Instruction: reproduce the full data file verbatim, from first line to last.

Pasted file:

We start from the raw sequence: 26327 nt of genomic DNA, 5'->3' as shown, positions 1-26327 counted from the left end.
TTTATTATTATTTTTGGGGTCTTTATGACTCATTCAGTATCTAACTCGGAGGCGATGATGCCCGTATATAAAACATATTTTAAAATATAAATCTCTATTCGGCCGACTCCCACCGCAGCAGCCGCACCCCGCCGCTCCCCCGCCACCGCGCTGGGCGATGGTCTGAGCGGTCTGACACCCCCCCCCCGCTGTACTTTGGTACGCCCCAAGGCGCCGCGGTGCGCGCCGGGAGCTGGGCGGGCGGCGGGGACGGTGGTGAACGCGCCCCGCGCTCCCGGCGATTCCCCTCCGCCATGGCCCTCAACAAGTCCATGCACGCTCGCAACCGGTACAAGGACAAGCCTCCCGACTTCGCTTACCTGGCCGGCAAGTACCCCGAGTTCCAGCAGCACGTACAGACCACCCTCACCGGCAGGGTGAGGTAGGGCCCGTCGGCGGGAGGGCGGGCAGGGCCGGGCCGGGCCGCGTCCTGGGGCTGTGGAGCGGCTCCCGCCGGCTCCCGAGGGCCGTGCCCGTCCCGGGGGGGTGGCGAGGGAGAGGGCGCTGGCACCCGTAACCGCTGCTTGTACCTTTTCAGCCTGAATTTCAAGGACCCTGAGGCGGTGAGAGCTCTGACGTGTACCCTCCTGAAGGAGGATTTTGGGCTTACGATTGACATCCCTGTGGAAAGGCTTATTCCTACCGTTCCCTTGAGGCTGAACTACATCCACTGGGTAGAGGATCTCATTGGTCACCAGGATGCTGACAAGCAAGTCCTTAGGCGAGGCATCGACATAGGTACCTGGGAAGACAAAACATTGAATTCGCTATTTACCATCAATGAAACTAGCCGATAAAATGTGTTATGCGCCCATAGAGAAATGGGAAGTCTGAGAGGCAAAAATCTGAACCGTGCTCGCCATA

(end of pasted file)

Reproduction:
We start from the raw sequence: 26327 nt of genomic DNA, 5'->3' as shown, positions 1-26327 counted from the left end.
TTTATTATTATTTTTGGGGTCTTTATGACTCATTCAGTATCTAACTCGGAGGCGATGATGCCCGTATATAAAACATATTTTAAAATATAAATCTCTATTCGGCCGACTCCCACCGCAGCAGCCGCACCCCGCCGCTCCCCCGCCACCGCGCTGGGCGATGGTCTGAGCGGTCTGACACCCCCCCCCCGCTGTACTTTGGTACGCCCCAAGGCGCCGCGGTGCGCGCCGGGAGCTGGGCGGGCGGCGGGGACGGTGGTGAACGCGCCCCGCGCTCCCGGCGATTCCCCTCCGCCATGGCCCTCAACAAGTCCATGCACGCTCGCAACCGGTACAAGGACAAGCCTCCCGACTTCGCTTACCTGGCCGGCAAGTACCCCGAGTTCCAGCAGCACGTACAGACCACCCTCACCGGCAGGGTGAGGTAGGGCCCGTCGGCGGGAGGGCGGGCAGGGCCGGGCCGGGCCGCGTCCTGGGGCTGTGGAGCGGCTCCCGCCGGCTCCCGAGGGCCGTGCCCGTCCCGGGGGGGTGGCGAGGGAGAGGGCGCTGGCACCCGTAACCGCTGCTTGTACCTTTTCAGCCTGAATTTCAAGGACCCTGAGGCGGTGAGAGCTCTGACGTGTACCCTCCTGAAGGAGGATTTTGGGCTTACGATTGACATCCCTGTGGAAAGGCTTATTCCTACCGTTCCCTTGAGGCTGAACTACATCCACTGGGTAGAGGATCTCATTGGTCACCAGGATGCTGACAAGCAAGTCCTTAGGCGAGGCATCGACATAGGTACCTGGGAAGACAAAACATTGAATTCGCTATTTACCATCAATGAAACTAGCCGATAAAATGTGTTATGCGCCCATAGAGAAATGGGAAGTCTGAGAGGCAAAAATCTGAACCGTGCTCGCCATA